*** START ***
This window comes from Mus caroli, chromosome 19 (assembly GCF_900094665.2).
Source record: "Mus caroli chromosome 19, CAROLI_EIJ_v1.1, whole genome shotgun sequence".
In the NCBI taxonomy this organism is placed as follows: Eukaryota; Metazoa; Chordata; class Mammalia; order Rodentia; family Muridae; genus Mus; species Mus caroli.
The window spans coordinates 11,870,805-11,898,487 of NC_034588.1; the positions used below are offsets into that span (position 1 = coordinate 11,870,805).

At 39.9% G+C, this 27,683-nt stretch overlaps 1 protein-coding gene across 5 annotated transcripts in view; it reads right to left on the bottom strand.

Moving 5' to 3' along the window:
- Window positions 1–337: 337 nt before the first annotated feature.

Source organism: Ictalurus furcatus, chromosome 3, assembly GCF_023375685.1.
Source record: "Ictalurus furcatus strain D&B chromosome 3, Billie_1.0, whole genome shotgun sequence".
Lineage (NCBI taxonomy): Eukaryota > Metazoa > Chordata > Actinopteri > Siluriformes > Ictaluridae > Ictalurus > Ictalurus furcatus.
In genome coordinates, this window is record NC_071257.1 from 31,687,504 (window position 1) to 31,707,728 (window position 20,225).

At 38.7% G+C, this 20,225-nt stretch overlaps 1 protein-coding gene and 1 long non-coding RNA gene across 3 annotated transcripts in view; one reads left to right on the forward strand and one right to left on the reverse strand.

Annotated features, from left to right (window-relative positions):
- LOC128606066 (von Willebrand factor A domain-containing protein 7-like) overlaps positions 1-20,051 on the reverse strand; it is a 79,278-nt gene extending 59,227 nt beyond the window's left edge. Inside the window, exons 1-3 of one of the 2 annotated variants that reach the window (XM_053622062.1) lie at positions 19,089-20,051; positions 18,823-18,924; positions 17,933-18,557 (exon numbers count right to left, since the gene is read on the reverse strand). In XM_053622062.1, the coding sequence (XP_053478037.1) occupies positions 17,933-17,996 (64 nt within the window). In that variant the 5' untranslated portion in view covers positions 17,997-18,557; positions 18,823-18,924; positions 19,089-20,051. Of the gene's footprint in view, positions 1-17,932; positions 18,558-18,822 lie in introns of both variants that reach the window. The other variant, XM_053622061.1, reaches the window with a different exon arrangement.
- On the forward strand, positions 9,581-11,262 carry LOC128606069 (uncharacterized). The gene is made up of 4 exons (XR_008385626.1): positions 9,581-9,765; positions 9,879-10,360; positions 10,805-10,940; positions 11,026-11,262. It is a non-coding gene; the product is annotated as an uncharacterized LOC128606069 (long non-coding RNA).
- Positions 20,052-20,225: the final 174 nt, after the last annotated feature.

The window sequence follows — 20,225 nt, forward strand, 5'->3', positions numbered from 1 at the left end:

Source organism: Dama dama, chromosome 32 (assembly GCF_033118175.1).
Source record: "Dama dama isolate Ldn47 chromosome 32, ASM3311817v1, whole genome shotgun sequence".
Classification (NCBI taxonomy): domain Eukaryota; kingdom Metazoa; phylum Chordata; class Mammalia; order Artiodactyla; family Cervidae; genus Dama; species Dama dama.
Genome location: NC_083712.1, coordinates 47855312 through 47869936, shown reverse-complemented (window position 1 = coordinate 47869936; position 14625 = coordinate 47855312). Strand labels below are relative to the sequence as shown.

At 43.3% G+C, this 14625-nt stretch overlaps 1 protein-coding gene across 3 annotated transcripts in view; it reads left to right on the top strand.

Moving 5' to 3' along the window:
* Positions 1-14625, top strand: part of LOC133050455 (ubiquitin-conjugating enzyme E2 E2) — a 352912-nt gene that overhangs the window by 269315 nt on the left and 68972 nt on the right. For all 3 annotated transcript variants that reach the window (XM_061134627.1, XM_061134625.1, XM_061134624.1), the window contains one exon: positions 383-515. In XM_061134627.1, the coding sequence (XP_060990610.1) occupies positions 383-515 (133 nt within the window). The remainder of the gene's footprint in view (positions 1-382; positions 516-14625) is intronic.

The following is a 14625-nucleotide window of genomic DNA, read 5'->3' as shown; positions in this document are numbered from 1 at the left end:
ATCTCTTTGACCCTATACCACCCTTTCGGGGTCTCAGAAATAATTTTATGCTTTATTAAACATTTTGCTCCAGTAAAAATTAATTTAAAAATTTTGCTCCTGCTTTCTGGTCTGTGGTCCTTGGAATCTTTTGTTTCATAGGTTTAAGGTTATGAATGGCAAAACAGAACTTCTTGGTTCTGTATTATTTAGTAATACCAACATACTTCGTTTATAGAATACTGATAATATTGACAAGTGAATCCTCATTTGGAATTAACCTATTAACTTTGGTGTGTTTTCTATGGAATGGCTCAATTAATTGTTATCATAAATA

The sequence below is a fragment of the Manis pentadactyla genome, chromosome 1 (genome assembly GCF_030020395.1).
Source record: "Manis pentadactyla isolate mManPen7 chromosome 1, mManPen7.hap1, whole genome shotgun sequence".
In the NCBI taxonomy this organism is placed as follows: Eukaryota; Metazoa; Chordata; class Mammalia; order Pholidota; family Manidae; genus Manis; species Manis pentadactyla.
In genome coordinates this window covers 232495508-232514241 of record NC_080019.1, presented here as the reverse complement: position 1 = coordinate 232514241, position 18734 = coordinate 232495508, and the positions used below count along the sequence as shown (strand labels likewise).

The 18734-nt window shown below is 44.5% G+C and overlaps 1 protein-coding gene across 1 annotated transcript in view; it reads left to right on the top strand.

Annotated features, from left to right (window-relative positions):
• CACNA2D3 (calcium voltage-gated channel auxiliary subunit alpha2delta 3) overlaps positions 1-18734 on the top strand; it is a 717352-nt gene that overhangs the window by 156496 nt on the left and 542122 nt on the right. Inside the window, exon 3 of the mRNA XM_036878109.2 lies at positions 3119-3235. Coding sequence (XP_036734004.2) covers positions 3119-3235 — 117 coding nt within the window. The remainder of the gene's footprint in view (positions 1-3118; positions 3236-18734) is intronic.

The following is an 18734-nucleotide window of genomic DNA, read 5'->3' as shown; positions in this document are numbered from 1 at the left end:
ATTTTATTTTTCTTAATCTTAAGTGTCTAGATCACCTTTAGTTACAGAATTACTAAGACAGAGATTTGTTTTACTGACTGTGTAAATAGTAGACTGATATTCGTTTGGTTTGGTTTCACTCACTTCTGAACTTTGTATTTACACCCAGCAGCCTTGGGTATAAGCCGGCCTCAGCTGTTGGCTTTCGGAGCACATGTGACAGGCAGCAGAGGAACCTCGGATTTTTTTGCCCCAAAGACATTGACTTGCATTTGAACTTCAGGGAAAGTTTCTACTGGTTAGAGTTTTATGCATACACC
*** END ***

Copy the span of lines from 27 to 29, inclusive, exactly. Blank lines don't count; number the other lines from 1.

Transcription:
The sequence below is a fragment of the Manis pentadactyla genome, chromosome 1 (genome assembly GCF_030020395.1).
Source record: "Manis pentadactyla isolate mManPen7 chromosome 1, mManPen7.hap1, whole genome shotgun sequence".
In the NCBI taxonomy this organism is placed as follows: Eukaryota; Metazoa; Chordata; class Mammalia; order Pholidota; family Manidae; genus Manis; species Manis pentadactyla.